Wednesday, August 3

A better worldview

Yesterday evening I spent some time working on the computer, but what I was really doing was listening to "Manifesto" while watching my family members talk to each other, do things around the house, and generally go about their lives. Interesting point of view, I can tell you, watching people but being unable to hear them. It's almost like watching someone you know well when they don't know you're watching—that sounded stalkerish. Rewind.

It's like when you're meeting someone at the mall, say, and you see them before they see you, and you get to witness what life is like for them when you're not in it. You get to see the him or her as they are when alone, with an enclosed aura reserved only for life among strangers, but in which he or she exists unself-consciously, moving through the wider world as an individual, arranging the place mats and cutlery just so at a table for one.

*     *     *

In the wee hours of Saturday morning, one of our police officers as-yet-inexplicably ran off the road, was pinned in his patrol car, and as he tried to communicate his location to dispatch, the car caught fire. By the time they found his car, it was totally engulfed. His funeral is on Thursday.

Russell Willingham. He was 28, an officer for four years (two with our department), and married. We didn't know him personally, as he worked midnight shift and started with the WSPD at the same time Noah transferred to his non-patrol squad.

This is quite unfortunately the second police funeral in as many years, and there's something particularly awful about a funeral for a person whose death was purely purposeful or happened because that person pulled the lottery ticket on an unlikely but ever-possible job hazard. The last two police funerals we had, the two sergeants had been murdered. We're still not sure why Officer Willingham went off the road or why his car caught fire, but his death was a direct result of his profession, just like the two before him, and the dozens before them.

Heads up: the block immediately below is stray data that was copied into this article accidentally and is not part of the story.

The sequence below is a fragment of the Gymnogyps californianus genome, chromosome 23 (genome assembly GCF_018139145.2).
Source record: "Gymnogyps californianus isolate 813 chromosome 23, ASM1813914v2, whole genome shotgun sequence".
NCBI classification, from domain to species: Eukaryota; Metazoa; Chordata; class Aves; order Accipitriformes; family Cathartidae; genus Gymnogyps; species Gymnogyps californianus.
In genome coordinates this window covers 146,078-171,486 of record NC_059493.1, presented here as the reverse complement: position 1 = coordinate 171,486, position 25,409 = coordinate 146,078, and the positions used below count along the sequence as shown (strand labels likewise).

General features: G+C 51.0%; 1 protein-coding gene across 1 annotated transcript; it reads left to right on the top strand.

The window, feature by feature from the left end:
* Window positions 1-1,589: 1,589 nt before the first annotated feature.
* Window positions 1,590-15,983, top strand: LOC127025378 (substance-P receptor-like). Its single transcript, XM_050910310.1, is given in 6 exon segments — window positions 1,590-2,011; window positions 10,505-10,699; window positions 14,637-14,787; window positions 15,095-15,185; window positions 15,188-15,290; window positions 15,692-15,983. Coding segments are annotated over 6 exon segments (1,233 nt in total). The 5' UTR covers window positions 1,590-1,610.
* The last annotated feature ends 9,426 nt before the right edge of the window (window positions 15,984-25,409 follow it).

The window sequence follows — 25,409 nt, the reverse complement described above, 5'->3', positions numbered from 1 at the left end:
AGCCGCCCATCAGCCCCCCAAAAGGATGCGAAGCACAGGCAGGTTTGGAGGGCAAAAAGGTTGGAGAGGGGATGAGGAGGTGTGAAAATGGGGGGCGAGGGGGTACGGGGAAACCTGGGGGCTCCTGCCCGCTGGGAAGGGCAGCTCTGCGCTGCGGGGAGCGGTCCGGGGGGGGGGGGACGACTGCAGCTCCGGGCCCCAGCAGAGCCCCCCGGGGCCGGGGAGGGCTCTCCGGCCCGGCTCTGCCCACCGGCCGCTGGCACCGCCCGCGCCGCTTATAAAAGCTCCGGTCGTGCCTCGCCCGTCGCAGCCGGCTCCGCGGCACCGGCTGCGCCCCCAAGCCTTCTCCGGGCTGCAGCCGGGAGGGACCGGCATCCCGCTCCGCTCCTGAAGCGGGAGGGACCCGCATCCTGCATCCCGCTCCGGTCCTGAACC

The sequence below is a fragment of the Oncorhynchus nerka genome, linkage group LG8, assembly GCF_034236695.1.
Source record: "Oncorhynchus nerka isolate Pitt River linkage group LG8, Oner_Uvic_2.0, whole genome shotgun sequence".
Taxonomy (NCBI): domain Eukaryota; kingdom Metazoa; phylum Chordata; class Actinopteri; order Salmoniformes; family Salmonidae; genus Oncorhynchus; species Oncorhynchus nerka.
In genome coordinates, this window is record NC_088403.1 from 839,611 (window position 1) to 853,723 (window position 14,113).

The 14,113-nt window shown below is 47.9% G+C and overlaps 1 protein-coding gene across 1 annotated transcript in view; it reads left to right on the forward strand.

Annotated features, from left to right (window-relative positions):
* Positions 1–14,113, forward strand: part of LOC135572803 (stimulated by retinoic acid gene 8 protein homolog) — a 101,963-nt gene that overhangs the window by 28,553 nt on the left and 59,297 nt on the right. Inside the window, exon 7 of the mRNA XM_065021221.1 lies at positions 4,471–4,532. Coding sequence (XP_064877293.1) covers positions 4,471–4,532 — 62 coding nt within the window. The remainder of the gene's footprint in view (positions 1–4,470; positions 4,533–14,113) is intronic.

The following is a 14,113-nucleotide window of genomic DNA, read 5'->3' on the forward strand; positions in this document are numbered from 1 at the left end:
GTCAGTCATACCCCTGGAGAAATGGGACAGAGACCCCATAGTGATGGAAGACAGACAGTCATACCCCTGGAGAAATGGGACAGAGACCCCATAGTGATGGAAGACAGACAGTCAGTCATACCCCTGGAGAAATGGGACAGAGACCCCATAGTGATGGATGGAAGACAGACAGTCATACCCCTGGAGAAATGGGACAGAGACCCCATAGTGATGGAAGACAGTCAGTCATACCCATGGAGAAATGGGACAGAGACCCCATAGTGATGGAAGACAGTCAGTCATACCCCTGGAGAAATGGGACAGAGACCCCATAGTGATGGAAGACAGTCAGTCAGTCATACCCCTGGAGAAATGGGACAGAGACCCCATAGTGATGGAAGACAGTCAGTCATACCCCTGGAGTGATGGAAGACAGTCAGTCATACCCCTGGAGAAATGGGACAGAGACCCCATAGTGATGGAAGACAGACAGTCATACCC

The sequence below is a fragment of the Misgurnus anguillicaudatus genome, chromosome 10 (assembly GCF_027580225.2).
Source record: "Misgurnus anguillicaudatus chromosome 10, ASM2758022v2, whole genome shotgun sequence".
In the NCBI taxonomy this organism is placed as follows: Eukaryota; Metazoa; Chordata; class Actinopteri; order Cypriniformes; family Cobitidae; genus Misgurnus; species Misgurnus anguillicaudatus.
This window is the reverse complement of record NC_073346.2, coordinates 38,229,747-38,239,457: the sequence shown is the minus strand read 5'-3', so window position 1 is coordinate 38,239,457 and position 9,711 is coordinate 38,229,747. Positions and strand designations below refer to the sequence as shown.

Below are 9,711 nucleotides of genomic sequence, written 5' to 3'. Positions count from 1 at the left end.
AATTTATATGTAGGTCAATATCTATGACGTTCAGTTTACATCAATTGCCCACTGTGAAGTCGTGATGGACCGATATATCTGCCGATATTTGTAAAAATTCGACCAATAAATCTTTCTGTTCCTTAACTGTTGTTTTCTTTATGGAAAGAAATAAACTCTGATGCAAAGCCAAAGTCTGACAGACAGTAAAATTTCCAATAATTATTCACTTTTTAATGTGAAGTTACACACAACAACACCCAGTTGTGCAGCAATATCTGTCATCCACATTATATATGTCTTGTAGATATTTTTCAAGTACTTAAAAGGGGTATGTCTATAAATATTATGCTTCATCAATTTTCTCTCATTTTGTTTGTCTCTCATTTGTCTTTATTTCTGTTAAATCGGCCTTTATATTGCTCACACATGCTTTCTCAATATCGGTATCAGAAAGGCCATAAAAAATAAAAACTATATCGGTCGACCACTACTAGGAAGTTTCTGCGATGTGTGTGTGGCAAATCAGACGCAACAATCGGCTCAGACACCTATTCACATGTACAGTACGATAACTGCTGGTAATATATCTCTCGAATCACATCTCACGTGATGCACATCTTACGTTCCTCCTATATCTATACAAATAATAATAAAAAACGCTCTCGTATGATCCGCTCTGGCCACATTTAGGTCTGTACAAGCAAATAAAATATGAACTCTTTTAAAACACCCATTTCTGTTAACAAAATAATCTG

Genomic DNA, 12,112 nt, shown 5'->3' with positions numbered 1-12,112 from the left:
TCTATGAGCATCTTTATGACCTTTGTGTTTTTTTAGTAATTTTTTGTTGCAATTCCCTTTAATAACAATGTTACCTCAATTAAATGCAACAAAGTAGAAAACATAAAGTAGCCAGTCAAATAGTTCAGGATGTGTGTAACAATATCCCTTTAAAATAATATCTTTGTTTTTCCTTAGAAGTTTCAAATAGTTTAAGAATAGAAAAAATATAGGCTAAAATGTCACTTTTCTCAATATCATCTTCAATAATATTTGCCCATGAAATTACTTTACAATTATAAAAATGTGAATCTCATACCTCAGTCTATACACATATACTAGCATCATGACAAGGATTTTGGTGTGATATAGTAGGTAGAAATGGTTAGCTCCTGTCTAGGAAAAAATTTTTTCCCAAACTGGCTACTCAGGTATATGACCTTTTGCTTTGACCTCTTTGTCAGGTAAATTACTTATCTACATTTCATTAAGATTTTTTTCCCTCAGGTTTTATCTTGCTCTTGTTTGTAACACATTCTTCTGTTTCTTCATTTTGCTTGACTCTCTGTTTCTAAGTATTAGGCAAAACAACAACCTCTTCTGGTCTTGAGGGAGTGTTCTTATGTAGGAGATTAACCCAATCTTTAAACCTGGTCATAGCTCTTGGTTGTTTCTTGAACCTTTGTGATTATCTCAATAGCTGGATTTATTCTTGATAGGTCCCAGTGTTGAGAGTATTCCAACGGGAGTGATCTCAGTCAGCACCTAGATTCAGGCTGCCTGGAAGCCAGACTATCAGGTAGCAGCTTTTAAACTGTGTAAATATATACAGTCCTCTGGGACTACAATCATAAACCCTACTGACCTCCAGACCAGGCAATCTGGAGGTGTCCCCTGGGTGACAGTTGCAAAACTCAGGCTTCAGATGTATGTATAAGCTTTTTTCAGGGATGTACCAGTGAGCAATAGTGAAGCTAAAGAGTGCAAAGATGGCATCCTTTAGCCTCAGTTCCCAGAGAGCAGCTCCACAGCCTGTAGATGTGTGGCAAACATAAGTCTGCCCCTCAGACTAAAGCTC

These kinds of things are always a shock to the system of a police family, because in order to function, we have to ignore that persistent yet unpredictable life-or-death possibility. We must avoid a full empathetic experience of our unlucky friends, because we are in the same shoes already, only we're still balancing on the precipice.

*     *     *

Ethan has enjoyed fiddling with our camera lately, and I truly love seeing the things he finds interesting or lovely. Ethan's little life moves forward in a perspective of wonderment and simplicity, and that's a world worth watching.

4 comments:

Lisa Watts said...

Awesome, Erin. Truly. The police officer's story is horrifying, I can barely comprehend. But your photo montage video is just, well, inspiring.

Erin said...

Lisa—Thank you! It's difficult not to be inspired with such an amazing little man hanging around.

magnoliathoughts.com said...

thoughts to his family and yours. that's a rough, rough thing, to say the least...

Anonymous said...

Such a sad, sad day for the police officer's family and the Winston Salem Police Dept.

I love the video - for some reason it makes me cry!

Mum (Nana)

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